“Considering the foregoing, it is clear that this bilateral accord does not preclude the application of the national laws of the parties, especially of the Philippines, but rather gives way to their enforcement instead,” the DOJ chief added.

Meanwhile, the National Grid Corp. of the Philippines (NGCP) on Monday placed the Luzon grid on yellow alert anew from 1PM to 5PM and 6PM to 8PM, due to thin power reserves.

NGCP said in an advisory that five plants have been on forced outage since 2023, five between January and March 2024, and 10 between April and May 2024; while four others are running on derated capacities, for a total of 2,050.5 megawatts unavailable to the grid.

Available capacity was placed at 14,640 MW while peak demand is seen at 13,446 MW.

A yellow alert is issued when the operating margin is insufficient to meet the transmission grid’s contingency requirement.

Meanwhile, the Center for Energy, Ecology, and Development (CEED), in its report said the red and yellow alerts last month was due to the country’s heavy reliance on large-capacity fossil fuels as the forced outage of just two or three coal or fossil gas-fired power plants can adversely affect the grid.

CEED said the country remains dependent on unreliable and intermittent fossil fuel power plants that have a track record of going on unexpected and prolonged forced outages.

“Unfortunately, even though regulatory measures are in place to manage planned and sanctioned outages and promote  efficiency, reliability, and maintenance of power plants, these have not compelled generation companies to maintain their facilities up-to-standards, especially during peak season and critical periods like during an El Niño,” the group said.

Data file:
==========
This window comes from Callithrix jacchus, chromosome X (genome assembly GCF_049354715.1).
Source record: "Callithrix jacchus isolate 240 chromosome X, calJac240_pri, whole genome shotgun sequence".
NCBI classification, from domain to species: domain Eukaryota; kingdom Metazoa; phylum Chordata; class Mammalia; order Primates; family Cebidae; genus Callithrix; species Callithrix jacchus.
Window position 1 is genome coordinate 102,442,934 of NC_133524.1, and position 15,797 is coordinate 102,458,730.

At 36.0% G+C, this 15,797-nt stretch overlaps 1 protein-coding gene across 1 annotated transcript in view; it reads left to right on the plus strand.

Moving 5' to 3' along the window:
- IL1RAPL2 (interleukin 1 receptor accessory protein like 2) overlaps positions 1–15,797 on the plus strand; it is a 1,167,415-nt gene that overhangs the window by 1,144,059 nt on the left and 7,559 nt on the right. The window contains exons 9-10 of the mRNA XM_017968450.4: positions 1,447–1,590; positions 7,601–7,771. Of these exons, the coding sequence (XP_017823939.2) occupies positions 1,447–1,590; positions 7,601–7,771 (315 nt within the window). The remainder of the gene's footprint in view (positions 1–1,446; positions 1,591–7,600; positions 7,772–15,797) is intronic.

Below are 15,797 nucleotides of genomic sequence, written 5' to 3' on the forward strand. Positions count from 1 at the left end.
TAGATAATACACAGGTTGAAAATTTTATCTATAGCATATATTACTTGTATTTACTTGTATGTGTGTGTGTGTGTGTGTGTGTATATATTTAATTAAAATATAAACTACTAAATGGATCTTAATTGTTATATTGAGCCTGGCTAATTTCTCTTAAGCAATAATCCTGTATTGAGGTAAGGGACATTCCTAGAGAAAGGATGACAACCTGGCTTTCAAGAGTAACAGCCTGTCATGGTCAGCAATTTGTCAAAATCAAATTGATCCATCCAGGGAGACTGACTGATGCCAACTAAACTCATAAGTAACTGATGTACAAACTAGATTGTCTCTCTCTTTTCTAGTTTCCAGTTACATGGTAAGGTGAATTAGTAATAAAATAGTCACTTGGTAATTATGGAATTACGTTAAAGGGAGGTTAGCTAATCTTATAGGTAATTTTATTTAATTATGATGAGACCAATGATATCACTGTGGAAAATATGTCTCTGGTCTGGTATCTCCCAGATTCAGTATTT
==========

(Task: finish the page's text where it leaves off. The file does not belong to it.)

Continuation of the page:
CEED identified several solutions such as imposing more stringent price cap regulations, to safeguard consumers from abusive and anti-competitive behaviors.

“Price caps seek to protect consumers exactly from these extreme and sustained increases of electricity prices in the WESM. Under these extraordinary circumstances, the ERC should instead consider shortening the rolling period even further from 72 hours to 24 hours, and examine the possibility of lowering the price cap further,” it said.

CEED said generation companies that breached the maximum allowable outages should be meted with higher fines and penalties, including parent power holding companies and affiliate companies that have been proven to engage in “economic sabotage or pricing play.”

“The fines and penalties currently imposed by the ERC thus far cannot serve their intent to deter future protracted forced outages if these are dwarfed by the profit that the parent holding companies are earning from WESM transactions through their other subsidiary generation companies,” the group said.

CEED also called for a faster implementation of energy efficiency and conservation programs and other demand-side management programs to reduce overall demand and shave off peaking demand.